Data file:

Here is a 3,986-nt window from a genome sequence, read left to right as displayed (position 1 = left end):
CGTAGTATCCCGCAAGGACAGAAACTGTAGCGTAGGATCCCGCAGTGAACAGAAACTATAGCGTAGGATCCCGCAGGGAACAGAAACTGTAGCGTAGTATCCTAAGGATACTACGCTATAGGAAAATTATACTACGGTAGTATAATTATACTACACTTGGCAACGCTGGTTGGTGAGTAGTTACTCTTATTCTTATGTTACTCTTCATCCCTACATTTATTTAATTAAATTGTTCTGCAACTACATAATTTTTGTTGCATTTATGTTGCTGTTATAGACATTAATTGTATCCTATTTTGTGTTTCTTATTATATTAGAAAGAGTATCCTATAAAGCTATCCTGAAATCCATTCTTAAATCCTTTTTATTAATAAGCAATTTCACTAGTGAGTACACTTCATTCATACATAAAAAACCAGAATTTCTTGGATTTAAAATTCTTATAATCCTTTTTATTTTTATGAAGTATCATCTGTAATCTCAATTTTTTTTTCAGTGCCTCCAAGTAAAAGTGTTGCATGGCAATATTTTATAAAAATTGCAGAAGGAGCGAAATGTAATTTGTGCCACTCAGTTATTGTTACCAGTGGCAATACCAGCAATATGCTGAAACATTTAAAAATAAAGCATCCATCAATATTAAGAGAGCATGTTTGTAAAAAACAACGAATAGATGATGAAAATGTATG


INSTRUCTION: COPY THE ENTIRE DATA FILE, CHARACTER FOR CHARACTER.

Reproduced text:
Here is a 3,986-nt window from a genome sequence, read left to right as displayed (position 1 = left end):
CGTAGTATCCCGCAAGGACAGAAACTGTAGCGTAGGATCCCGCAGTGAACAGAAACTATAGCGTAGGATCCCGCAGGGAACAGAAACTGTAGCGTAGTATCCTAAGGATACTACGCTATAGGAAAATTATACTACGGTAGTATAATTATACTACACTTGGCAACGCTGGTTGGTGAGTAGTTACTCTTATTCTTATGTTACTCTTCATCCCTACATTTATTTAATTAAATTGTTCTGCAACTACATAATTTTTGTTGCATTTATGTTGCTGTTATAGACATTAATTGTATCCTATTTTGTGTTTCTTATTATATTAGAAAGAGTATCCTATAAAGCTATCCTGAAATCCATTCTTAAATCCTTTTTATTAATAAGCAATTTCACTAGTGAGTACACTTCATTCATACATAAAAAACCAGAATTTCTTGGATTTAAAATTCTTATAATCCTTTTTATTTTTATGAAGTATCATCTGTAATCTCAATTTTTTTTTCAGTGCCTCCAAGTAAAAGTGTTGCATGGCAATATTTTATAAAAATTGCAGAAGGAGCGAAATGTAATTTGTGCCACTCAGTTATTGTTACCAGTGGCAATACCAGCAATATGCTGAAACATTTAAAAATAAAGCATCCATCAATATTAAGAGAGCATGTTTGTAAAAAACAACGAATAGATGATGAAAATGTATG